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Labor and Management of Renault Samsung Motors Fail to Reach Collective Bargaining Agreement
Deadline Passes Without Agreement on Wage
Labor and Management of Renault Samsung Motors Fail to Reach Collective Bargaining Agreement
  • By Michael Herh
  • March 11, 2019, 11:14
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Workers of Renault Samsung Motors check a car in the assembly line.

The labor and management of Renault Samsung Motors failed to reach a collective bargaining agreement until March 8, a deadline set by the company’s parent, Renault Group of France. Therefore, Renault Samsung Motors is highly likely to be excluded from the group's distribution of global production volumes next year.

The two sides had intensive negotiations from 2 p.m. to midnight on March 8, but they failed to hammer out a deal, said Renault Samsung Motors on March 10. March 8 was the day that Renault's head office set as the deadline for the labor-management negotiations.

The Renault-Nissan-Mitsubishi alliance has been making a plan to allocate production volumes to its global production bases since February. Renault Samsung Motors should immediately submit business plans to the group in order to win its new production volume. However, Renault Samsung Motors has been unable to make a proposal because no agreement has been reached on collective bargaining and wage negotiations.

Yesterday the management offered an incentive of one million won in addition to base salary maintenance to settle the negotiations, but the labor union rejected it. According to the management, the average wage of Busan factory workers rose by 2 percent to 3 percent each year, reaching 78 million won in 2017, up 20 percent from five years ago. Their hourly wage is higher than that of workers at Nissan’s Kyushu factory, and now ranks third among the alliance’s 46 factories around the world. The labor union staged a partial strike 42 times for a total of 160 hours, incurring more than 170 billion won in damage to production, the management asserted.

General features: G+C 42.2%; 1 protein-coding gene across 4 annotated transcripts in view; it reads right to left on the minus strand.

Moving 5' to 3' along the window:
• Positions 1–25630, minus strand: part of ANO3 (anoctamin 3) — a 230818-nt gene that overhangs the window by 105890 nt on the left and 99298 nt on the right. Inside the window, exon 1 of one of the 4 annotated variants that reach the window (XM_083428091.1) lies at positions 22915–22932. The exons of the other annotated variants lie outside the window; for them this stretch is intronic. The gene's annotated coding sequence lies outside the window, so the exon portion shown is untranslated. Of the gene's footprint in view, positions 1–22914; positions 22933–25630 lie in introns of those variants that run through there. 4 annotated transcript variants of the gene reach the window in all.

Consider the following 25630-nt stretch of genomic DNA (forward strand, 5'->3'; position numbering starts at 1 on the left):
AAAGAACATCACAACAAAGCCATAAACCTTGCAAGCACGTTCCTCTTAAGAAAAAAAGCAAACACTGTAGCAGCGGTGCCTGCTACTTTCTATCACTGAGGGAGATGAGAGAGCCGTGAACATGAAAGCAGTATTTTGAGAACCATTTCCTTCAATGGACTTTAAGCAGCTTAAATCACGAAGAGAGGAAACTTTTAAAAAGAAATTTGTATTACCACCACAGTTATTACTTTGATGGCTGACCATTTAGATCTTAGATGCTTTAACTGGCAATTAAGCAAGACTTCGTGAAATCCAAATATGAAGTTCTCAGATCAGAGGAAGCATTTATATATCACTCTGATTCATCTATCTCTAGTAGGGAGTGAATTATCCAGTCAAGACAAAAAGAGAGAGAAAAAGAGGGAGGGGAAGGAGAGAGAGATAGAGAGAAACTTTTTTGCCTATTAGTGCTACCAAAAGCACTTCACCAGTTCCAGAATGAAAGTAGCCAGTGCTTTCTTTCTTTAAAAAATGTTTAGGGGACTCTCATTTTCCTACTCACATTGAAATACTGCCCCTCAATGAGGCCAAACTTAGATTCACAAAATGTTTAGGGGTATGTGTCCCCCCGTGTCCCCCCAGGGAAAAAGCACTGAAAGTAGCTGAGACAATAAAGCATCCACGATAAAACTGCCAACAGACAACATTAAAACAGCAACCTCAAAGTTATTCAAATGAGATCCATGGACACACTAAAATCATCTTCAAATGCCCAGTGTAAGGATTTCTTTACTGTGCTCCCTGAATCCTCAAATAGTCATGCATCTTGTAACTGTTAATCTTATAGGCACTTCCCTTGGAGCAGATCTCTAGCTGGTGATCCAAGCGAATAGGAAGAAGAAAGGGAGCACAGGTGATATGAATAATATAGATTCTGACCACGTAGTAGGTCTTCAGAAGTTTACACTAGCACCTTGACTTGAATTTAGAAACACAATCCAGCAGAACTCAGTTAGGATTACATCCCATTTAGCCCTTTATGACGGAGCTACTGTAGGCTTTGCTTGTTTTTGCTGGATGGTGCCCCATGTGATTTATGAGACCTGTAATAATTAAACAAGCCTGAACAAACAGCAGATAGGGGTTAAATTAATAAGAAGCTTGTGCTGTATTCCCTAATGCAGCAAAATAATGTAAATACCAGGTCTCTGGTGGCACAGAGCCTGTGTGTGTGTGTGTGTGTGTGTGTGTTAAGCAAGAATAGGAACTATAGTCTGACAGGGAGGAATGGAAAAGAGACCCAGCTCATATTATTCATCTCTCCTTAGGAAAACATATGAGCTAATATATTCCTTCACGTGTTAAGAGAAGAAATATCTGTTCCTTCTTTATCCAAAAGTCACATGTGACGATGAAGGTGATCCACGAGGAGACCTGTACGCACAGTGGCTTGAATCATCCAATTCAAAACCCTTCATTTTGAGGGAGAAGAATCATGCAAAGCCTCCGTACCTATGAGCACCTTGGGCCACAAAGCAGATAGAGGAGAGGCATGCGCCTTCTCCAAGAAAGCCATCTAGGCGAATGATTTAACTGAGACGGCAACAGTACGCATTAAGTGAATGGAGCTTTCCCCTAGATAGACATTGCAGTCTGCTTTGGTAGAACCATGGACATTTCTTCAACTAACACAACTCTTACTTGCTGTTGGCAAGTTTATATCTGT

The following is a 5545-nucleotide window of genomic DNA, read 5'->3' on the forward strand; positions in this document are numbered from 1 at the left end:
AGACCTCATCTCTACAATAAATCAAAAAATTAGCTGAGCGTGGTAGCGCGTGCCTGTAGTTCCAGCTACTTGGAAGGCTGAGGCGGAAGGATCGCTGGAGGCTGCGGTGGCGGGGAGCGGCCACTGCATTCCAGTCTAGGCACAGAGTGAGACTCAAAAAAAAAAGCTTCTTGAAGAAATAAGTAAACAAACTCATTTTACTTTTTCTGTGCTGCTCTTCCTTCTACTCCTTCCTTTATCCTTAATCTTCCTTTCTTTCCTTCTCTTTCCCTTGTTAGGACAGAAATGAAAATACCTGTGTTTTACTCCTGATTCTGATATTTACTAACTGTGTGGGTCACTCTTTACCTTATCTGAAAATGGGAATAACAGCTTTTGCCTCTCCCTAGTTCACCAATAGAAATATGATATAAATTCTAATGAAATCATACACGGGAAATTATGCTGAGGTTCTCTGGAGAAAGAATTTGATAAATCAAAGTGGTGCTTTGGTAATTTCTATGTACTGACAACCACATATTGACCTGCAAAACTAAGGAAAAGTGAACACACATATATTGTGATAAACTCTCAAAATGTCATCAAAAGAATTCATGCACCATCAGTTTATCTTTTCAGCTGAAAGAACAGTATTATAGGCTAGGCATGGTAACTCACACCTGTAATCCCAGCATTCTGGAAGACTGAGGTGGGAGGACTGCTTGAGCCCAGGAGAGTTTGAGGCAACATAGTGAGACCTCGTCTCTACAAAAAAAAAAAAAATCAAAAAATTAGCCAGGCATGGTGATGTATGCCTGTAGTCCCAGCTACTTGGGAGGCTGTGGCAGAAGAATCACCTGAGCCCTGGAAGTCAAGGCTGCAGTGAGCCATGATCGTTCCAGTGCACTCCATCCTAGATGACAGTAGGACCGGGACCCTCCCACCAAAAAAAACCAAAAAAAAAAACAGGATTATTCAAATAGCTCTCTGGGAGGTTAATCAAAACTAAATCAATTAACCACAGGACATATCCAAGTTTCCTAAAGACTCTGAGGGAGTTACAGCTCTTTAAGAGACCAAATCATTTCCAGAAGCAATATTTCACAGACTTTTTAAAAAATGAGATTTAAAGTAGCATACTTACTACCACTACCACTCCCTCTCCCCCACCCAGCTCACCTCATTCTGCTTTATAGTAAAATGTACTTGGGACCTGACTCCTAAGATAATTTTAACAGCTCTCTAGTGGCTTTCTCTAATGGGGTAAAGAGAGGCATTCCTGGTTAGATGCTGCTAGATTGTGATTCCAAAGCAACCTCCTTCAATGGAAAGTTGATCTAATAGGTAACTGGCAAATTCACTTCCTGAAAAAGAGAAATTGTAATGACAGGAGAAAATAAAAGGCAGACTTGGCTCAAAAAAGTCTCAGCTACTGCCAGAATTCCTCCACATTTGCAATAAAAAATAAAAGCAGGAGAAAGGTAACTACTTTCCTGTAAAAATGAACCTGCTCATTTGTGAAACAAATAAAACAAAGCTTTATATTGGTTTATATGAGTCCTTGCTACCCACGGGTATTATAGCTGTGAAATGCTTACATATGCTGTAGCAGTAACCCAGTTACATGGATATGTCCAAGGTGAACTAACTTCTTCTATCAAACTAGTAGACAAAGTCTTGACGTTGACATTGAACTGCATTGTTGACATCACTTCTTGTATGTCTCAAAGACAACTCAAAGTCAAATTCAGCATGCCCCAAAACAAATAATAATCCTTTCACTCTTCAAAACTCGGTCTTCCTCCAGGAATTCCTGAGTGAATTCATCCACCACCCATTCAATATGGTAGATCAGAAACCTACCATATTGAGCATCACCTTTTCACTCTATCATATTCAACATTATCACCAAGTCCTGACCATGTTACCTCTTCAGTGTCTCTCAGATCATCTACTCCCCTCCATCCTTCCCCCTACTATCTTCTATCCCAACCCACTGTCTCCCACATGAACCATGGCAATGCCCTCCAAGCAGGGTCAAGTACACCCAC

The failure to conclude the negotiations is expected to impact the global headquarters’ allocation of production volume following the planned discontinuation in September of the production of the Nissan Rogue. Some experts say that it is already late for Renault Samsung Motors to receive allocated production volume from the global headquarters of Renault. Above all, if the United States slaps hefty tariffs on cars from Japan, Europe, and Korea, it will stir bigger and stronger waves. Nissan's voice has grown inside Renault Group since Carlos Ghosn stepped down as chairman amid a management dispute. The Nissan Rogue produced by Renault Samsung has been exported to the United States. If the United States imposes heavy taxes on cars from Korea or Japan, it would be more advantageous to produce the model in the United States, not in Korea or Japan.

Most of all, sales of Renault Samsung Motors shrank 26.9 percent in the first half of 2018, Renault Group said. Among the major regions, Korea is the only regional production base that suffered such a steep drop in sales except those in Africa (-4.5 percent). The management says that if Renault Samsung Motors production cost goes up amid the drop in sales, it will not be easy for the automaker to secure its desired volume from the global headquarters.